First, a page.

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Article: Album Review

Isaiah Collier: Parallel Universe

Read "Parallel Universe" reviewed by Gareth Thompson

The direct-to-disc recording equipment in Haarlem's Artone studio resembles a vintage control room for time travel, or maybe the record deck in a cyberpunk loft. And yes, that's Haarlem, not Harlem, though one could be excused for mixing them up here. This is where Isaiah Collier came to record Parallel Universe, a valiant and affirmative album ...


Article: Interview

Thandi Ntuli: Reclaiming The Rainbow

Read "Thandi Ntuli: Reclaiming The Rainbow" reviewed by Gareth Thompson

Thandi Ntuli is in her music room at home in Johannesburg. It is late afternoon and sunlight bursts through narrow windows onto some boho chic furniture. Ntuli brushes a cloth over her laptop screen and comes into focus, beaming a smile of welcome, wearing a long orange dress. “I'm right in the city," she says. “There's ...


Article: Album Review

Rami Atassi: Dancing Together

Read "Dancing Together" reviewed by Gareth Thompson

The Chicago-based guitarist Rami Atassi went on a south American journey with his wife to explore Mexico and Colombia. Amid the daily background music, he heard different styles and rhythmic foundations than those he was used to and took percussion lessons locally. All this later began seeping into his solo work. A Syrian-American, Atassi ...


Article: Album Review

The Saxophones: To Be A Cloud

Read "To Be A Cloud" reviewed by Gareth Thompson

The monk and Zen master Thich Nhat Hanh had a saying, “I have arrived, I am home." Hanh's writing was an influence on this third album from husband-and-wife pairing The Saxophones, namely Alexi Erenkov and Alison Alderdice. Hanh's use of clouds as a metaphor for impermanence became a keystone for them, but his thoughts on going ...


Article: Album Review

Yosef-Gutman Levitt & Tal Yahalom: Tsuf Harim

Read "Tsuf Harim" reviewed by Gareth Thompson

In early Hasidic writings, magical and supernatural concepts rooted in the mystic were common. Such notions held that human acts, including musical activity, could affect the godhead and thus the whole world. By the late eighteenth century, these Jewish religious teachings saw music as something inward, a form of contemplation with the soul. Yosef-Gutman ...


Article: Album Review

Rymden + KORK: Rymden + KORK

Read "Rymden + KORK" reviewed by Gareth Thompson

The Norwegian Radio Orchestra (aka KORK) performs each year at the Nobel Peace Prize Concert. By contrast, it has also twice provided backing to the Eurovision Song Contest in Norway. Intriguing then to find them linking up with Bugge Wesseltoft, leader of Rymden and a pianist-composer whose work is both learned and accessible. Both parties create ...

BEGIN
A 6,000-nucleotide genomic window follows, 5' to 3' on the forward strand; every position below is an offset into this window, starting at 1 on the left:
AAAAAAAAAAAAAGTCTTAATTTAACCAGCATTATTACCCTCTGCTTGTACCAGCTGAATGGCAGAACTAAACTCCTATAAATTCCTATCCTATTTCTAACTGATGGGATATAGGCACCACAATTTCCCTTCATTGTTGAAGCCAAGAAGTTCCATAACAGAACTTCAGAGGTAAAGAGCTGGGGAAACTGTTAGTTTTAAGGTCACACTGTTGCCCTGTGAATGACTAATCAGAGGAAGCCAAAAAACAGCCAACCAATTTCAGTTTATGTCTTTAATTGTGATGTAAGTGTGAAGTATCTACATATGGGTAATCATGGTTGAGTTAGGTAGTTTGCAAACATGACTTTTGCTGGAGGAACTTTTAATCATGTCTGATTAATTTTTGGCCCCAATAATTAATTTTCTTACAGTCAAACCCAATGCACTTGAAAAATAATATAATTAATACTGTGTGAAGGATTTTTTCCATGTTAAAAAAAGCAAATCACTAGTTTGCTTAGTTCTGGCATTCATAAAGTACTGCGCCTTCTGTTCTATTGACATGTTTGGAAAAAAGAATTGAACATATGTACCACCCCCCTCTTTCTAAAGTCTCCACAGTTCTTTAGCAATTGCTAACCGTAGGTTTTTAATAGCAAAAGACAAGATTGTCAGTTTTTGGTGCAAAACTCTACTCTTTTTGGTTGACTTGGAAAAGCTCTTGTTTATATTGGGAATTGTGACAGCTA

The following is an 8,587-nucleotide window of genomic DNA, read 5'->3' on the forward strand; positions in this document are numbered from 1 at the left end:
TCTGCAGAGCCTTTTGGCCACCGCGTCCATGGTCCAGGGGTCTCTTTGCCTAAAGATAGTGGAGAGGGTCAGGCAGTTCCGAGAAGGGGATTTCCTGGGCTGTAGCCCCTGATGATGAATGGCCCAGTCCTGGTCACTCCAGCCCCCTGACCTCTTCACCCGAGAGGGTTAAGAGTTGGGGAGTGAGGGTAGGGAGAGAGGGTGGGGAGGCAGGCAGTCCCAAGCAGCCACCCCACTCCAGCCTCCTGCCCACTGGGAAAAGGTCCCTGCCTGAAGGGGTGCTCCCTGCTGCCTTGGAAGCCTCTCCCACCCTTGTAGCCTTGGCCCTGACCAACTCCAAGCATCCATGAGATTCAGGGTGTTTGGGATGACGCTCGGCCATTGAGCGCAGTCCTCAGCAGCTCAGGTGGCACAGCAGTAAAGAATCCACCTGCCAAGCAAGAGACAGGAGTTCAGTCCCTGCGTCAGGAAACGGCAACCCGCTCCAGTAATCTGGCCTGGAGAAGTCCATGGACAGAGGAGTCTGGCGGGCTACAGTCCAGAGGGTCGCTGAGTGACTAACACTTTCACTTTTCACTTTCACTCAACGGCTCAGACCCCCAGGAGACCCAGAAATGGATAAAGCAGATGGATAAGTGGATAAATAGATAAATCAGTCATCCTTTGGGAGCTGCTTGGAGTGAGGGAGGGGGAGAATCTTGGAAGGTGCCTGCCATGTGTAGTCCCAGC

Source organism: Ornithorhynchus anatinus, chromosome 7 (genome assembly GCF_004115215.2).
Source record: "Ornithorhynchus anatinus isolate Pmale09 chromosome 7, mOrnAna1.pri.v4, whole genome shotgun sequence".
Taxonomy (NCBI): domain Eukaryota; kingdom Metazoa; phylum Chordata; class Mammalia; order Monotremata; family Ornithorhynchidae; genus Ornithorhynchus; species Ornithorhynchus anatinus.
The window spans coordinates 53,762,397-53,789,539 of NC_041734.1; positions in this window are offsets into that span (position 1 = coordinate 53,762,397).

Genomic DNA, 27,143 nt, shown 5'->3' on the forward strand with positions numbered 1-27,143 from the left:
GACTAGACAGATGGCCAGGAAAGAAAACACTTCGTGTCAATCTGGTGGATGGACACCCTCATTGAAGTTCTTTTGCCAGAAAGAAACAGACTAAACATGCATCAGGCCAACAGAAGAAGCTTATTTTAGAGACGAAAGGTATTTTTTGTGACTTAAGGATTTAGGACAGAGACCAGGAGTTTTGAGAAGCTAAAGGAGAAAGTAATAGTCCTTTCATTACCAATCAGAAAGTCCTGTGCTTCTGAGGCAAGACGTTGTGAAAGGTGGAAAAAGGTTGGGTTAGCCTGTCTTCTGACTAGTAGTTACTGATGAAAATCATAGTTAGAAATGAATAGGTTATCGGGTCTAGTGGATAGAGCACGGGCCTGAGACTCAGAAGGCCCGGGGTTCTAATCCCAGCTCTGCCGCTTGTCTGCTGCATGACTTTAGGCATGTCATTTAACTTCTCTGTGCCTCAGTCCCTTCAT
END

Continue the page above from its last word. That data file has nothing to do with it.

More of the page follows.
Article: Album Review

Brendan Eder Ensemble: Cape Cod Cottage

Read "Cape Cod Cottage" reviewed by Gareth Thompson

When the new owners of a Cape Cod saltbox house went to insulate their attic, they found photos, manuscripts and TEAC tapes left by the previous occupant. His name was Edward Blankman, a retired dentist from Pennsylvania, who moved to Cape Cod after his wife's death. These newly uncovered recordings were sent to Jazz Dad Records ...


Article: Album Review

Hedvig Mollestad & Trondheim Jazz Orchestra: Maternity Beat

Read "Maternity Beat" reviewed by Gareth Thompson

Norwegian jazz-rock guitarist Hedvig Mollestad has never shied away from the big themes. Previous outings have seen her dabble with notions of Greek mythology and weather conditions, while channelling her love of guitar greats from Jimmy Page to John McLaughlin. Now with Maternity Beat, she offers a series of musings on the nature of family and ...


Article: Album Review

Szun Waves: Earth Patterns

Read "Earth Patterns" reviewed by Gareth Thompson

The second Szun Waves album, New Hymn To Freedom (The Leaf Label, 2018), was a critical smash that united fans of Radiohead and Pharoah Sanders alike. Media types drowned in a torrent of adjectives such as gleaming, sparkling and rippling, as if the combo of brass and electronics could produce anything else. Unless, of course, it ...


Article: Album Review

Amanda Whiting: Lost In Abstraction

Read "Lost In Abstraction" reviewed by Gareth Thompson

Ahh, the angelic harp, a symbol of celestial beings, Biblical healing, Irish identity and a rubbish lager. In jazz terms we think of the instrument in relation to Casper Reardon, Dorothy Ashby, Alice Coltrane and more recently Deborah Henson-Conant. A noble list of names if not exactly boundless. The harp is, after all, much less portable ...


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